Consumption rate and functional response of the predaceous mite Kampimodromus aberrans to two-spotted spider mite Tetranychus urticae in the laboratory

KASAP İ., Atlıhan R.

EXPERIMENTAL AND APPLIED ACAROLOGY, vol.53, no.3, pp.253-261, 2011 (SCI-Expanded) identifier identifier identifier

  • Publication Type: Article / Article
  • Volume: 53 Issue: 3
  • Publication Date: 2011
  • Doi Number: 10.1007/s10493-010-9400-x
  • Journal Indexes: Science Citation Index Expanded (SCI-EXPANDED), Scopus
  • Page Numbers: pp.253-261
  • Keywords: Functional response, Kampimodromus aberrans, Tetranychus urticae, PREY-STAGE PREFERENCE, PHYTOSEIID MITES, POPULATION-GROWTH, ACARI
  • Çanakkale Onsekiz Mart University Affiliated: Yes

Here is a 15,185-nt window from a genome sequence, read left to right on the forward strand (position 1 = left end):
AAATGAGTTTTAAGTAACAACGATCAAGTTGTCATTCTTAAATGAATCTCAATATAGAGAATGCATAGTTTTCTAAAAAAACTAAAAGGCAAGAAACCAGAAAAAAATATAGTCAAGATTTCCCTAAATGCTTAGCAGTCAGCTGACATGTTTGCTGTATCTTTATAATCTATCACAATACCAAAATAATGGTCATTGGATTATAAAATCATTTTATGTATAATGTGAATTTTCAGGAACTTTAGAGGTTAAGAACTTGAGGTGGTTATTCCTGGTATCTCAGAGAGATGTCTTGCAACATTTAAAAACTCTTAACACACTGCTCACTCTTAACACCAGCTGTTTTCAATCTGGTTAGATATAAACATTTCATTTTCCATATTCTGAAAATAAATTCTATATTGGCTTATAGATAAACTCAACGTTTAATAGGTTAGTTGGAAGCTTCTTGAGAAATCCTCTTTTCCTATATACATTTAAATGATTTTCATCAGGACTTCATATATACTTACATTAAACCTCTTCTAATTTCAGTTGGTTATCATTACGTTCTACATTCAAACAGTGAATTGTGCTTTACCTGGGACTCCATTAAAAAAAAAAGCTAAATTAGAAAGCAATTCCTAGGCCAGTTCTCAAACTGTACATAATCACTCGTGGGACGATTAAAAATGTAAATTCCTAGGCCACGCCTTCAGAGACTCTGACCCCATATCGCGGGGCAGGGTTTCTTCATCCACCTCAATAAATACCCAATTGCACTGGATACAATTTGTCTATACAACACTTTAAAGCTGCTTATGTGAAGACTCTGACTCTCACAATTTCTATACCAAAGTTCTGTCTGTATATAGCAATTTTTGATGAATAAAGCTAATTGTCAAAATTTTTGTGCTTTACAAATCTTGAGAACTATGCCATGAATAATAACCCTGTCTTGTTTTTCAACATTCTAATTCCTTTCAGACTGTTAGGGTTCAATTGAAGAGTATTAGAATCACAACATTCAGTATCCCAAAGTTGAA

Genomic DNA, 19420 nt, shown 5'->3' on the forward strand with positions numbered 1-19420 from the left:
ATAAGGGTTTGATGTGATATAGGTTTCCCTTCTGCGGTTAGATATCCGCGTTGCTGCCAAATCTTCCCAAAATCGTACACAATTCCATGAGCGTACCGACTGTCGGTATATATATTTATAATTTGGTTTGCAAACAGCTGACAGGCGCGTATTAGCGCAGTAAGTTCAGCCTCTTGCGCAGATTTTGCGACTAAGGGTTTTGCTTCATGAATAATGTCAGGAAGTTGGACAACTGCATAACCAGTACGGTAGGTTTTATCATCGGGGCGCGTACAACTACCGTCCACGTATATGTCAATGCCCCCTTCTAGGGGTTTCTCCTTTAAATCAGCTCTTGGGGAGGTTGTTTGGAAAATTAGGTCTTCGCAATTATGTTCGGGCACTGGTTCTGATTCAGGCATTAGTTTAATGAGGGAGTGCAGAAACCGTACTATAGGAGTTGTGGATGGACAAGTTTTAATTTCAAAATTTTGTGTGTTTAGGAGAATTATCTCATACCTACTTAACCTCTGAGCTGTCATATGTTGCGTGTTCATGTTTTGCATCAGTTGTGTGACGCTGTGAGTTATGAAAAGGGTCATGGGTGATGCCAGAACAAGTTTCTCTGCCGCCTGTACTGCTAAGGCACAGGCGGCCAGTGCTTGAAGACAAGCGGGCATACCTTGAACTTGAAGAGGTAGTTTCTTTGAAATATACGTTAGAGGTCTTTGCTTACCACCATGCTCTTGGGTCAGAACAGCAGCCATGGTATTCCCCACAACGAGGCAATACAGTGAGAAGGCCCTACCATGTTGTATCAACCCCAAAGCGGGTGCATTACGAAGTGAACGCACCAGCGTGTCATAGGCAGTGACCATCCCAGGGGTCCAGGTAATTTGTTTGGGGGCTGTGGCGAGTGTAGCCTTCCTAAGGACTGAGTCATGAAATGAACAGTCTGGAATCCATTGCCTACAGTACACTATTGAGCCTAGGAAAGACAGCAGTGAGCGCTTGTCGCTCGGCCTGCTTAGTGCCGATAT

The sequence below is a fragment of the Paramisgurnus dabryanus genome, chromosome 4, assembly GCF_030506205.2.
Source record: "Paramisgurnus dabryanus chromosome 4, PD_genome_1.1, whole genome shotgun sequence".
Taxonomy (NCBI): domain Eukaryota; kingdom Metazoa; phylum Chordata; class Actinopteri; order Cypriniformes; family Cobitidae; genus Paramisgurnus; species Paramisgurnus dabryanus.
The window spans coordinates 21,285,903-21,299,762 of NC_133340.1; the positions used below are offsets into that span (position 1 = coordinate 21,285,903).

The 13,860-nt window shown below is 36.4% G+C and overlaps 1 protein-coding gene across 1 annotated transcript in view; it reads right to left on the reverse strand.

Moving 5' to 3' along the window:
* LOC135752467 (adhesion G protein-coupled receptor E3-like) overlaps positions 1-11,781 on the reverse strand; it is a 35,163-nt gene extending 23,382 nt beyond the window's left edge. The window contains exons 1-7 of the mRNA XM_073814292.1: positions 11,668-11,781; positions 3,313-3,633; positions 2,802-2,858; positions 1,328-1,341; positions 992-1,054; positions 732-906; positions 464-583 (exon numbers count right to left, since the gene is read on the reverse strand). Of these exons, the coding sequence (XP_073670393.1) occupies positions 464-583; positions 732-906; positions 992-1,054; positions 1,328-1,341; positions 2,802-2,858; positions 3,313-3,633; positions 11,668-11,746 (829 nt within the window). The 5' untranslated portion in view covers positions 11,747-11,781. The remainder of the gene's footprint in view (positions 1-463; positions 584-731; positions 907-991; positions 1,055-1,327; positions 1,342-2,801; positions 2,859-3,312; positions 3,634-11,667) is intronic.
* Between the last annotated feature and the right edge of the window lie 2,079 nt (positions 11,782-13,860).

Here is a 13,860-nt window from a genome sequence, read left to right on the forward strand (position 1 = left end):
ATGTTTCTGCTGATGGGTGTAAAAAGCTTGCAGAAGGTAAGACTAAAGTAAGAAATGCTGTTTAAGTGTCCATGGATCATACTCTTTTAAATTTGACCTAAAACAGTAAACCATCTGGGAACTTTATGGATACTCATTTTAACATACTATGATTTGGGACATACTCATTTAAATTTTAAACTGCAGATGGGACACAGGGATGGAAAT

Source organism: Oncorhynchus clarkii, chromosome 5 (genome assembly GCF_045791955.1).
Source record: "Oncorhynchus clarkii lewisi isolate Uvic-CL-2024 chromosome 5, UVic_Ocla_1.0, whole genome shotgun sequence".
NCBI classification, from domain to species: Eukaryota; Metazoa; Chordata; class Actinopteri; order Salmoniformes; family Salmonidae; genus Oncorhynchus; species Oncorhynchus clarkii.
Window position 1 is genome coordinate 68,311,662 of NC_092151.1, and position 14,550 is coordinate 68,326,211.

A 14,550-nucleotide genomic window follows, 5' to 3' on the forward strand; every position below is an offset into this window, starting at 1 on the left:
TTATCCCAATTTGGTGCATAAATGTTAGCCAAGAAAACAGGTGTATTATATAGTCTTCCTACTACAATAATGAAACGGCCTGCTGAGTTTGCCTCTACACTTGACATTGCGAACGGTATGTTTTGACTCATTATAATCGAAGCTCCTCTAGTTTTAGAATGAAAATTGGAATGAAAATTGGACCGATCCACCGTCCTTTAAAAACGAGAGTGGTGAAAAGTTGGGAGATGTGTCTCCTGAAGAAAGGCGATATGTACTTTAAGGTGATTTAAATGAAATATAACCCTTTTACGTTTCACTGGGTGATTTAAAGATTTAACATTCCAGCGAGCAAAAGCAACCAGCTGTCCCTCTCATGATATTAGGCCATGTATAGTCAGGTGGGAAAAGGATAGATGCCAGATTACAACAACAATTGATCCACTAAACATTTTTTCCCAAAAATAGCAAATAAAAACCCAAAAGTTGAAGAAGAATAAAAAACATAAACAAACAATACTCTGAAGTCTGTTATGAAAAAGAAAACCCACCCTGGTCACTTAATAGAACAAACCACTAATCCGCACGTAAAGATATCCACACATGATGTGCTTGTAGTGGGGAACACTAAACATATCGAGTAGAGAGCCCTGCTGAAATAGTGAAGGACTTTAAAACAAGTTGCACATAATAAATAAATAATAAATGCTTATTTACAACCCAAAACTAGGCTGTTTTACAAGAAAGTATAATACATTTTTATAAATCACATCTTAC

Prey stage preference of female Kampimodromus aberrans (Oudemans) (Phytoseiidae) at constant densities of different stages of Tetranychus urticae Koch (Tetranychidae), functional response types and parameters of the predator females to the varying densities of eggs, larvae, protonymphs and deutonymps of T. urticae were determined in order to establish its potential for the mite biological control. Experiments were conducted at 25 +/- A 1A degrees C, 65 +/- A 10% RH and 16:8 (L:D) photoperiod. Our results indicated that the predator consumed significantly more prey larvae than other prey stages. Functional response type of predator was determined by a logistic regression model. The predator exhibited a Type II response on all prey stages. The attack rate (alpha) and handling time (T (h) ) coefficients of a Type II response were estimated by fitting a "random-predator" equation to the data. The lowest estimated value alpha and the highest value of T (h) (including digestion) were obtanined for the predator feeding on deutonmph. The lowest value of T (h) were obtained for the predator feeding on prey larvae, but the attack rate value obtained on larva wasn't different than that obtained on egg and protonymph. According to our results, K. aberrans could be an efficient biological control agent of T. urticae at least at low prey densities. However, further field based studies are needed to draw firm conclusions.